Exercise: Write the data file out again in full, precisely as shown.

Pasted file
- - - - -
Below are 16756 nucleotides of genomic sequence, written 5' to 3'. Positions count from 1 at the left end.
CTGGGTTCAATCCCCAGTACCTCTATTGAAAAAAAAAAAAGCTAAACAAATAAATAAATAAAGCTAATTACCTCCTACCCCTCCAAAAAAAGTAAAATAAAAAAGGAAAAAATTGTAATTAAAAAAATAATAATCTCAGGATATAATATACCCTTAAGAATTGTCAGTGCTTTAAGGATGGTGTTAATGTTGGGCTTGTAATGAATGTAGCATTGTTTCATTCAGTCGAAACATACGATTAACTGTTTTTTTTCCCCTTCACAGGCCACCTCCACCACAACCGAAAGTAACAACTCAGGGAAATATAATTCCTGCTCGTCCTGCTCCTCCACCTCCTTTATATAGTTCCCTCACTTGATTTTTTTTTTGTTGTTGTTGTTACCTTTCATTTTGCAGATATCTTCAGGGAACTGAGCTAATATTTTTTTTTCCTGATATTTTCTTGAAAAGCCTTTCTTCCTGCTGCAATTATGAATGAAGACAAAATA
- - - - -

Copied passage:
Below are 16756 nucleotides of genomic sequence, written 5' to 3'. Positions count from 1 at the left end.
CTGGGTTCAATCCCCAGTACCTCTATTGAAAAAAAAAAAAGCTAAACAAATAAATAAATAAAGCTAATTACCTCCTACCCCTCCAAAAAAAGTAAAATAAAAAAGGAAAAAATTGTAATTAAAAAAATAATAATCTCAGGATATAATATACCCTTAAGAATTGTCAGTGCTTTAAGGATGGTGTTAATGTTGGGCTTGTAATGAATGTAGCATTGTTTCATTCAGTCGAAACATACGATTAACTGTTTTTTTTCCCCTTCACAGGCCACCTCCACCACAACCGAAAGTAACAACTCAGGGAAATATAATTCCTGCTCGTCCTGCTCCTCCACCTCCTTTATATAGTTCCCTCACTTGATTTTTTTTTTGTTGTTGTTGTTACCTTTCATTTTGCAGATATCTTCAGGGAACTGAGCTAATATTTTTTTTTCCTGATATTTTCTTGAAAAGCCTTTCTTCCTGCTGCAATTATGAATGAAGACAAAATA